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Photo: Chip Somodevilla/Getty Images

Facebook CEO Mark Zuckerberg told Axios in an interview that the Facebook News Tab, a new feature he's launching today in New York, is an effort to "do a better job of supporting journalism."

What he's saying: "We get that the internet has been very disruptive to the news industry," Zuckerberg said. "Certainly, we are one of the services that is a part of that trend. So I take our responsibility as part of this very seriously."

  • "This is an important moment in our relationship with the news industry and with journalism," he added. "The values here are things that we felt for a long time. It's taken a while to figure out the right way to implement this."

Between the lines: Facebook has gobbled up ads once run on traditional media, helping drive many newspapers out of business.

  • This latest attempt to drive some revenue back to media companies comes amid a sharp rise in negative media coverage of Facebook. 
Screenshot via Facebook

The News Tab will be available today to a small number of U.S. users, then will roll out more widely in the months ahead.

  • The home page (above) will be curated by journalists, led by Anne Kornblut, who are "independent, free from editorial intervention by anyone at the company," according to a post by Campbell Brown, Facebook's vice president of global news partnerships, who oversees News Tab.
  • Why it matters, from Axios chief tech correspondent Ina Fried: Facebook, which long resisted hiring journalists or paying publishers, is now doing both.

I asked Zuckerberg how Facebook will deal with complaints of bias.

  • "I'm sure we’re going to make mistakes," he said. "But we’re approaching this in a different way than we have before. We’re building a team of people who have real experience as journalists. We’ve hired a diverse group who have different backgrounds and views and different nationalities." 
  • "We are monitoring for any kind of bias, both amongst our team and in the product itself," Zuckerberg said. "Making sure that this ends up being a platform for all different perspectives is obviously going to be very important for this succeeding over the long term."

After his Capitol Hill grilling, Zuckerberg told me about today's announcement: "I guess we just say this is going to be the more fun part of the week."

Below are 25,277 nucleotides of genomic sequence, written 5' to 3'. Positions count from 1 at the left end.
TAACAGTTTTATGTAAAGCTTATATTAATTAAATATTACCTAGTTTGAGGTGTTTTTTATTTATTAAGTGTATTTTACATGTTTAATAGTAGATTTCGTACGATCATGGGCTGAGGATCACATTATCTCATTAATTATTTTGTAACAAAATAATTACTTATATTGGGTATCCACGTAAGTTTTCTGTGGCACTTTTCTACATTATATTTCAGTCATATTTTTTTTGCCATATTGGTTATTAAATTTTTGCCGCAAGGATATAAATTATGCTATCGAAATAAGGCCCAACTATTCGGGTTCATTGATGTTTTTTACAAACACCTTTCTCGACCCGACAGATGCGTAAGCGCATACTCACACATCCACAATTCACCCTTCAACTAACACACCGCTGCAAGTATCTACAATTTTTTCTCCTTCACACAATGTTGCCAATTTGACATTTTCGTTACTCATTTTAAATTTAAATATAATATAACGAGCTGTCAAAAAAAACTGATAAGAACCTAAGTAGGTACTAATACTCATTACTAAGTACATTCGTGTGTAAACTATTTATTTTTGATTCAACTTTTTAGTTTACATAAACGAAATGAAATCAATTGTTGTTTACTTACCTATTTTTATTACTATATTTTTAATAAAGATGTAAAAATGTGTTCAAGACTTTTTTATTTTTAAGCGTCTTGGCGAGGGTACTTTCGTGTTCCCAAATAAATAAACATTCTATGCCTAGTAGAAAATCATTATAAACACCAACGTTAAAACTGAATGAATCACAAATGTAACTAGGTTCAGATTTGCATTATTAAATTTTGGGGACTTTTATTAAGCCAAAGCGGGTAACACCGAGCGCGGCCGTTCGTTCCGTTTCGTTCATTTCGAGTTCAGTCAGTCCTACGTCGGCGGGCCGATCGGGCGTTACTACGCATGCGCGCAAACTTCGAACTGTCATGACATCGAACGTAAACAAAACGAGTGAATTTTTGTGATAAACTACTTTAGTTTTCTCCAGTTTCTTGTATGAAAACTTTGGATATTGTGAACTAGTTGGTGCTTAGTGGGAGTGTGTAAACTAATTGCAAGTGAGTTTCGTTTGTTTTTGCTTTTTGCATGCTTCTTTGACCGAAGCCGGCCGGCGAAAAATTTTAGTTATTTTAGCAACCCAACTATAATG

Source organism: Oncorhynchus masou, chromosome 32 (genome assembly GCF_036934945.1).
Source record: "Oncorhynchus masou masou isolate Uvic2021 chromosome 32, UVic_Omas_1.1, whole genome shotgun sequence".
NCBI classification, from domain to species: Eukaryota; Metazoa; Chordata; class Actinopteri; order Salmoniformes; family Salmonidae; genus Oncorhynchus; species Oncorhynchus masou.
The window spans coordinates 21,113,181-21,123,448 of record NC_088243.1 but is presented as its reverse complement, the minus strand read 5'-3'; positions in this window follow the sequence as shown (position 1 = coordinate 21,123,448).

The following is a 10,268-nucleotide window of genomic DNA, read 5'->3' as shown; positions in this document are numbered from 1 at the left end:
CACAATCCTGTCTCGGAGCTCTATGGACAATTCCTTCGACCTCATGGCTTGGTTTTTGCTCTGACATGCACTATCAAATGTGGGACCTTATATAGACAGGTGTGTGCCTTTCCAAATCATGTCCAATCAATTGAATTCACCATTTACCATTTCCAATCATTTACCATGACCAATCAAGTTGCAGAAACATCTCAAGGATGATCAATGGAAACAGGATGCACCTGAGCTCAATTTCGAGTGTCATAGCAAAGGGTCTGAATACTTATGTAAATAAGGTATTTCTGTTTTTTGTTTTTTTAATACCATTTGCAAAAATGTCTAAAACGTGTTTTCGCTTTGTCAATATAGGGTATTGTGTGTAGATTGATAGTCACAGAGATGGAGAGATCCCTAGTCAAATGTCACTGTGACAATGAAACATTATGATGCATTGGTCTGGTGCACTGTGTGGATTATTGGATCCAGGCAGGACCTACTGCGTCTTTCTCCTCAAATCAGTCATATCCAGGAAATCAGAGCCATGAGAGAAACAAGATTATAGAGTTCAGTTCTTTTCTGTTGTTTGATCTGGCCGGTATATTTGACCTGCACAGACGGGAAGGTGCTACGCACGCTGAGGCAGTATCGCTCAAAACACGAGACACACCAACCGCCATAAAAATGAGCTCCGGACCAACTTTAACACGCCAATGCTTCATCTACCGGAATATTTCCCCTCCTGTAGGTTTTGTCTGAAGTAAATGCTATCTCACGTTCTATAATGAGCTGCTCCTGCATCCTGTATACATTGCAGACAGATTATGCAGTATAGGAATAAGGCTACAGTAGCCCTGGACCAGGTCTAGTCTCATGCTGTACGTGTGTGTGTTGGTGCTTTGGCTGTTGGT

Editor's note: Axios is a News Tab launch partner.

Subscribe to Axios AM/PM for a daily rundown of what's new and why it matters, directly from Mike Allen.
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Go deeper

Scammers seize on COVID confusion

Data: FTC; Chart: Sara Wise/Axios

Scamming has skyrocketed in the past year, and much of the increase is attributed to COVID-related scams, more recently around vaccines.

Why it matters: The pandemic has created a prime opportunity for scammers to target people who are already confused about the chaotic rollouts of things like stimulus payments, loans, contact tracing and vaccines. Data shows that older people who aren't digitally literate are the most vulnerable.

12 hours ago - Politics & Policy

Biden explains justification for Syria strike in letter to Congress

Photo: Chris Kleponis/CNP/Bloomberg via Getty Images

President Biden told congressional leadership in a letter Saturday that this week's airstrike against facilities in Syria linked to Iranian-backed militia groups was consistent with the U.S. right to self-defense.

Why it matters: Some Democrats, including Sens. Tim Kaine (D-Va.) and Chris Murphy (D-Conn.) and Rep. Ro Khanna (D-Calif.), have criticized the Biden administration for the strike and demanded a briefing.

14 hours ago - Health

FDA authorizes Johnson & Johnson's one-shot COVID-19 vaccine for emergency use

Photo: Illustration by Pavlo Gonchar/SOPA Images/LightRocket via Getty Images

The Food and Drug Administration on Saturday issued an emergency use authorization for Johnson & Johnson's one-shot coronavirus vaccine.

Why it matters: The authorization of a third coronavirus vaccine in the U.S. will help speed up the vaccine rollout across the country, especially since the J&J shot only requires one dose as opposed to Moderna and Pfizer-BioNTech's two-shot vaccines.